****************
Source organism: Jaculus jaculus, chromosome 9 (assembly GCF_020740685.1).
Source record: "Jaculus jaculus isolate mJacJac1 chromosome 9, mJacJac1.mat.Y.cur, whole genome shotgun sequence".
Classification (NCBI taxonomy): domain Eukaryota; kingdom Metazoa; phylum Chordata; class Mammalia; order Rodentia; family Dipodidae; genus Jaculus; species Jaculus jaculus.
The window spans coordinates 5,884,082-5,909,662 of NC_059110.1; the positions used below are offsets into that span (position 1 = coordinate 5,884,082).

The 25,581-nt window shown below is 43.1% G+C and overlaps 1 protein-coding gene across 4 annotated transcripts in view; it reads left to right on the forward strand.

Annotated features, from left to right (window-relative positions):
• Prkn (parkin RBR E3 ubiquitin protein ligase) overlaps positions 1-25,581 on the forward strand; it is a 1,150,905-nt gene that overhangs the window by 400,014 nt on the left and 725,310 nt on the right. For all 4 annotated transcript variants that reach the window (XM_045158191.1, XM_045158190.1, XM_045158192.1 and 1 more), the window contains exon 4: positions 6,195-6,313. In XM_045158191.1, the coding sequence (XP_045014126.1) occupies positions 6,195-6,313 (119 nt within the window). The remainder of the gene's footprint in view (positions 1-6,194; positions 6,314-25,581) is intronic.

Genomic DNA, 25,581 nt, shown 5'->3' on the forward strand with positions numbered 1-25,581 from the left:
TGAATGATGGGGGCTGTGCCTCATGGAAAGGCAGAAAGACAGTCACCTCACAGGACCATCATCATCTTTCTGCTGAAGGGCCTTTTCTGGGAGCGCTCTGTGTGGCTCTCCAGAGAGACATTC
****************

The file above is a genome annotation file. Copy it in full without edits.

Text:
Source organism: Jaculus jaculus, chromosome 9 (assembly GCF_020740685.1).
Source record: "Jaculus jaculus isolate mJacJac1 chromosome 9, mJacJac1.mat.Y.cur, whole genome shotgun sequence".
Classification (NCBI taxonomy): domain Eukaryota; kingdom Metazoa; phylum Chordata; class Mammalia; order Rodentia; family Dipodidae; genus Jaculus; species Jaculus jaculus.
The window spans coordinates 5,884,082-5,909,662 of NC_059110.1; the positions used below are offsets into that span (position 1 = coordinate 5,884,082).

The 25,581-nt window shown below is 43.1% G+C and overlaps 1 protein-coding gene across 4 annotated transcripts in view; it reads left to right on the forward strand.

Annotated features, from left to right (window-relative positions):
• Prkn (parkin RBR E3 ubiquitin protein ligase) overlaps positions 1-25,581 on the forward strand; it is a 1,150,905-nt gene that overhangs the window by 400,014 nt on the left and 725,310 nt on the right. For all 4 annotated transcript variants that reach the window (XM_045158191.1, XM_045158190.1, XM_045158192.1 and 1 more), the window contains exon 4: positions 6,195-6,313. In XM_045158191.1, the coding sequence (XP_045014126.1) occupies positions 6,195-6,313 (119 nt within the window). The remainder of the gene's footprint in view (positions 1-6,194; positions 6,314-25,581) is intronic.

Genomic DNA, 25,581 nt, shown 5'->3' on the forward strand with positions numbered 1-25,581 from the left:
TGAATGATGGGGGCTGTGCCTCATGGAAAGGCAGAAAGACAGTCACCTCACAGGACCATCATCATCTTTCTGCTGAAGGGCCTTTTCTGGGAGCGCTCTGTGTGGCTCTCCAGAGAGACATTC